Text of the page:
The balancing act, however, is that although investors may be nudged along toward greater equity exposure, they’ll have to do so amidst a market that is rapidly approaching fair value while earnings growth dissipates. Absent Fed intervention, this would not be a recipe for a healthy market, but as mentioned above, the Fed is determined to keep the party going. Because of challenging fundamentals and slowing growth, we continue to gravitate toward the more noncyclical sectors of the economy that offer excessive dividend yield. Just this year we’ve seen a resurgence in Telecom and Healthcare stocks, not necessarily because these firms are innovators, but rather because their dividend yields are particularly competitive when compared to a typical investment grade corporate bond. Additionally, the long-term Fed stimulus, which hurts the value of the dollar and paper currencies globally, warrants designated exposure to precious metals. We will of course maintain exposure to a broad array of other sectors and asset classes but do so using a core group of carefully screened companies ideally suited for this unique environment. Our in-house research effort enables us to truly customize our portfolios for this challenging backdrop.
As we enter the final quarter of 2012, brace yourself for an interesting finish to the year. The European Central Bank will continue to roll out a program designed to shore up the Eurozone financial system by making “Outright Monetary Transactions,” a strategy to purchase bonds of struggling countries that are under European-Union sanctioned bailouts. For the first time since 2010, S&P 500 earnings growth will flatten and perhaps even go negative on a year-over-year basis. We’ll also want to keep a close eye on Israel’s rhetoric (and military action) directed toward Iran, as the Middle East is perpetually a potential tinderbox. The “Fiscal Cliff” (the termination of a multitude of favorable tax policies) is also creating a fair amount of anxiety, although we suspect a backroom deal is already in the works that would avert a shock to the system. While the aforementioned tiles construct the mosaic that makes up the proverbial “wall of worry,” we’ll stand by our central premise: The Fed’s aggressive policy will trump these other pockets of concern.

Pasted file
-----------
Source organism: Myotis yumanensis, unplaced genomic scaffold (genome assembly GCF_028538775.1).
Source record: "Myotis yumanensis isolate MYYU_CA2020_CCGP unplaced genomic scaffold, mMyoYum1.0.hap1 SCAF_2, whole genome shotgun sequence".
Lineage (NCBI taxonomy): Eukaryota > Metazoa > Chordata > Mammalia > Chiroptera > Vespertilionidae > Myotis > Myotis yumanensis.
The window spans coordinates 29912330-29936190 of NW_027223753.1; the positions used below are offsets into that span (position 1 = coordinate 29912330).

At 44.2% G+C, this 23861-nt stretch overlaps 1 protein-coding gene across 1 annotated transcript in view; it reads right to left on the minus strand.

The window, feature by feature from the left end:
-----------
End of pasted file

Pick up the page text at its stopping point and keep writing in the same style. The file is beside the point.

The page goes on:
So when does the endless summer truly end and what are the consequences? There will come a day when the Fed will have to step away and it’s our belief that after years (yes, years) of aggressive monetary policy, the market will struggle to break the habit. At that time, a more conservative positioning will be warranted. For now, the old adage to “not fight the Fed” is in full effect. Once the Fed does step away, there will likely be a rapid rise in interest rates commensurate with increased inflationary pressure, as well as the removal of measures designed to keep borrowing costs down.
We wish all of you well as the year winds down and look forward to lively discussions over the coming months and quarters as these interesting times continue to unfold.
Charles N. Leach, III, Chief Investment Officer
Your Berkshire Bank Wealth Management Team:
Charles N. Leach, III, Chief Investment Officer
Kenneth B. Walker, Director of Investment Research
Richard R. Bleser, Portfolio Manager and Investment Analyst